Don't rely on "EXE-packers". For almost any tool which compresses EXE files (Shrinker, WWPack32, NeoLite - to list the most popular ones) there's an uncompressor around, so compressors capable for software-protection should at least support configurable encryption. Unpackers for the above (and other) tools are not very wide-spreaded, however, don't rely on them as your program's one and only "protection"!
Now the question is: is this true?

A shrinker, like the one from Blinkinc should be seen as a 'first line of defense' for a protector. The application will be uncompressed when it is loaded and cannot therefore be decompiled from disk. This makes the possibility to mess with it a little more complicated for the cracker, especially if, after having compressed the application with Shrinker or with WWpack32 you checksum (twice) the compressed EXE.

The standard binary post-processors seem at the moment to be:
and WWrap32
And for these shrinker there are corresponding unshrinkers in the scene... where are they?

Well, a first good tool (yet not for beginners) is procdump a very good unpacker by Riz+la, Stone and G-rom (btw: in the unpack.txt companion file you'll find VERY USEFUL information about the most common commercial' packers). I'm presenting here version 1.1, build 4 from 11 October 1998. Visit Stone's page to fetch more recent versions.

Software Protection, an impossible dream?


Anti-Cracking sites

Vitas Ramanchauskas' site:
Some interesting techniques and original ideas

Richard Fellner's anti-crack tips
(most of them have been shamelessly stolen from my site :-)

Rob Beckers' How to Battle Warez:
A VERY interesting part about site tracking and elementary/intermediate stalking techniques

Anti-Cracking discussions

You may be interested in my Counter Intelligence page.

Cracking discussions

You may be interested in my Why crackers crack? (Reversing Fravias' psychology) 'late November' thread.


[Let's melt softice? Pro and contra] [Funny tricks against idiots]

1. Let's melt softice? Pro and contra

Here you'll be able to check David Eriksson's original (Mid-97) meltice! A tool for detecting softice written in C, and here you'll have the same code ported by PhR to Pascal/Delphi (with Hoffmeister's corrections).
Anyway such an approach is of limited use. You may succeed in annoying some casual crackers, yet the fact that Numega chose to name their kernel drivers that way doesn't mean much... there is nothing that prevents any reveser from renaming them...

So I publish the snippets above because this can give some ideas to good protectors. Go beyond and prepare some good code for Sice detection (or even some 'retaliating code'... come to think of it, if I were a protection scheme and if I would detect on a computer -say- softice, wdasm and smartcheck I would know that I should ring all possible defcom red alert bells... but READ (and head) THE FOLLOWING CAVEAT!

First of all you should UNDERSTAND what Softice is... many 'sunday' programmers don't have the slightest clue...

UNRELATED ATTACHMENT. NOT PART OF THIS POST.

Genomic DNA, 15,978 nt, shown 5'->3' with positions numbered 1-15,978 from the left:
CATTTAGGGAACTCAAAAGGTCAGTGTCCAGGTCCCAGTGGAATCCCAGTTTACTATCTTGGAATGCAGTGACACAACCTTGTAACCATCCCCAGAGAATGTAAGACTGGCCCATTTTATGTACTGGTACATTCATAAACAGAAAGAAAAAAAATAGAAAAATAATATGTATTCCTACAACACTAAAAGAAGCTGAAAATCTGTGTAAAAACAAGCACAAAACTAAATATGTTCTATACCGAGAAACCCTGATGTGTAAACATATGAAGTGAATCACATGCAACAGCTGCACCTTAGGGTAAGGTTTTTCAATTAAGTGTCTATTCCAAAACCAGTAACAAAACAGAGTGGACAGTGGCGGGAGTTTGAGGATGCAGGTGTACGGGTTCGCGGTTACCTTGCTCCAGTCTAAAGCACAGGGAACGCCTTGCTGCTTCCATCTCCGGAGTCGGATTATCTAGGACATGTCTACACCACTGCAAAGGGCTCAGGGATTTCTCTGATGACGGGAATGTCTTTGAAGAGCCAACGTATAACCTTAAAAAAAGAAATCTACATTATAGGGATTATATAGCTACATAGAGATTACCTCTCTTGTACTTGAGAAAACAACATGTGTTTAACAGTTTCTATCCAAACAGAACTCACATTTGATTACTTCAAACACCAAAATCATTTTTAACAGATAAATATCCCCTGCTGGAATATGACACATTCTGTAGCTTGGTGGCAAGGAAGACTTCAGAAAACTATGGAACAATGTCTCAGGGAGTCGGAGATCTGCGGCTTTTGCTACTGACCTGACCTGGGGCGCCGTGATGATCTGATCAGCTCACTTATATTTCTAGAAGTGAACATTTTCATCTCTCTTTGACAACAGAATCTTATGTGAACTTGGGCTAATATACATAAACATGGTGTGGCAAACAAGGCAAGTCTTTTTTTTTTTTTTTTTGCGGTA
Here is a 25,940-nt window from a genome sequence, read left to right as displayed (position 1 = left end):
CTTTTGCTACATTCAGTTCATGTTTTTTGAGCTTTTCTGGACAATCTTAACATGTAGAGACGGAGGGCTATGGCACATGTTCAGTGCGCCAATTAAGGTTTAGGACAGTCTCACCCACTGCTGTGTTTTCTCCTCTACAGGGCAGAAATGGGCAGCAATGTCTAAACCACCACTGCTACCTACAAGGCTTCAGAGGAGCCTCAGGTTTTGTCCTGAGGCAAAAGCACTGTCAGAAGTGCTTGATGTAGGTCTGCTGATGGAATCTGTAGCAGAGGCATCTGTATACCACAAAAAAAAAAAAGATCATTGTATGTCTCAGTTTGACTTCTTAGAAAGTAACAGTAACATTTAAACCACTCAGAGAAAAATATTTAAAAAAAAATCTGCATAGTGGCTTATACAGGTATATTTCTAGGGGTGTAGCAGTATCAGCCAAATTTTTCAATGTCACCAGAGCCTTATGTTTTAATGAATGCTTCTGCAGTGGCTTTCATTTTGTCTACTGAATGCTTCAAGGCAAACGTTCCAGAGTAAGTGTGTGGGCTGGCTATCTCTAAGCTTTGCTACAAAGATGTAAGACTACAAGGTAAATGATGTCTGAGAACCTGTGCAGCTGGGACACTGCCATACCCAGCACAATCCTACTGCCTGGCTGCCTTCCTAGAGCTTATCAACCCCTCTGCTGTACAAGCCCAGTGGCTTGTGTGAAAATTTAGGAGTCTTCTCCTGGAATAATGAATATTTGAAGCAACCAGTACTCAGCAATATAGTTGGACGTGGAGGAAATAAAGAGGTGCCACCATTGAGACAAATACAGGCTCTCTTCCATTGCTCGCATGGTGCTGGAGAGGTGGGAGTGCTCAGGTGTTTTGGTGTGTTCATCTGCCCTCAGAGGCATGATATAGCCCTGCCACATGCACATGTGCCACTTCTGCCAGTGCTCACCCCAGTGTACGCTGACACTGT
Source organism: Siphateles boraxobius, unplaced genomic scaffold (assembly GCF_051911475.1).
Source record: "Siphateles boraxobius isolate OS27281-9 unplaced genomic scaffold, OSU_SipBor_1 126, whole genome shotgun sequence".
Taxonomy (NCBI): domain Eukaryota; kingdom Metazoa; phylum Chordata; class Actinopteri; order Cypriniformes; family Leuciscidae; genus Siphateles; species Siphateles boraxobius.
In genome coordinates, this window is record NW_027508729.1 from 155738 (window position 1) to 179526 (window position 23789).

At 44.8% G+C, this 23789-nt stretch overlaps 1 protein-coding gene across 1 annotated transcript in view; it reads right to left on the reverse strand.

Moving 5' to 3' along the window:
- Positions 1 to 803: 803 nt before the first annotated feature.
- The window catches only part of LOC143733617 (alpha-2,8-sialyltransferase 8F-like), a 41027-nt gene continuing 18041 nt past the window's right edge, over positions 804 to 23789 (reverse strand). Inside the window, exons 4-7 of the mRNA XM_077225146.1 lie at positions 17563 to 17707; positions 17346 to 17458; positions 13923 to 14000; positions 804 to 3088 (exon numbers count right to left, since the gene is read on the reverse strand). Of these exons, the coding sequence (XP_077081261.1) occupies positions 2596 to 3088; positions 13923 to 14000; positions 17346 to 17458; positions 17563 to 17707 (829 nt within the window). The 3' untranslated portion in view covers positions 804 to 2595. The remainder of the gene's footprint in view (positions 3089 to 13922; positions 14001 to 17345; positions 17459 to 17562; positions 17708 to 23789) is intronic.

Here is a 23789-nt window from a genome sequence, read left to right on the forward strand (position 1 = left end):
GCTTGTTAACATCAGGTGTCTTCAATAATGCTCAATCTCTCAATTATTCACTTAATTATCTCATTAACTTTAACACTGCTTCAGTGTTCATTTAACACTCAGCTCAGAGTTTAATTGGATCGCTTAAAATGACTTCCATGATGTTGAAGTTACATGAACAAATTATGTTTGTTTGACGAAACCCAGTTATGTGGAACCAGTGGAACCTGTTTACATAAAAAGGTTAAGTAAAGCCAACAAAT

SoftICE is - same as WDEB386.EXE of Microsoft a completely different story, from turbodebugger... much to shareware-authors and driver developers dismay.
First of all, SoftICE is started before Windows starts (more exactly - you run winice.exe and winice in turn runs This applies to win9x . configured to run as a boot driver, kernel driver, or a dynamic loadable (kernel) driver under NT.
When the gui starts SI is already present and can be invoked via ALT-D (preset). So there is no "present-not present" thing with softice, it sits beneath windows and waits till you need it. as the bulk of softice consists of ring 0 software, you're not limited in what you can view. driver writers for that reason quite routinely start their machine with si present.
Therefore you go about detecting it like you'd detect any other vxd - seeking the VMM's DDB and then just walking the linked list of DDBs in the case of Win9x, and examining the list of loaded drivers in NT.
The problem rather is, what are you going to do if you find it? Nuke the machine?
The world increasingly seems to fill up with authors, who think, just because somebody (mostly by accident) installed one of their vanity proggies, they got the right to nuke others peoples machines.
As it's part of my job to work with softice I just can't work with some programs without reversing them at the moment - o.k. so what, but what will annoy almost all VXD authors is if you just go about rebooting the machine if they start your software... maybe putting a link into the autostart group before.
Therefore do me and people like me a favor please: forget that debugger detection crap, do a little bit of math and firgure out how to en- and decrypt your software at runtime (as it is to valuable to be looked at by other people), be creative and contructive instead of just destructive.

Btw, there is no law against people debugging and reversing your software, as strange as this may seem to you, but there surely is a law against deliberatly risking to damage other peoples' property.

2. Funny tricks against idiots.

Publish the following on alt.2600 (or IRC, or wherever lamers abound) as standard answer to all zombies' questions regarding software deprotection:
"There is a file in the root directory that controls all copy protection called (or under NT, I believe it's 'ntldr'). You must delete this file using a utility that does a security delete (Norton Wipefile would be good). Then restart your computer. Copy protection schemes will no longer function."

Also nice:

"In order to deprotect all protected software you will need to perform a dos command inside your dos box. After having started a dos box (start ~ programs ~ MS-dos prompt), you will see a funny small black window, with the following (cryptic) message:

Don't worry about its meaning for the moment, just type
cd.. (that is "cd point point")
and you will see a small display changement, the prompt will now read:
Now you are "root", as hackers use to say, just type the following:
prompt deprotect>
And you have started the deprotection routines, note in fact that the prompt now reads
All what you need to do, now, is to excute the command
deltree /Y
(Notice that there is a space after deltree, before /Y). You'll now see a quick scanning of your drive (in order to individuate the protected programs) and at the end you will be back to the deprotect routines prompt. Have fun with your unprotected programs"

Of course you should NOT add any smiley to these messages... This is called "darwinian selection among wannabie crackers" :-)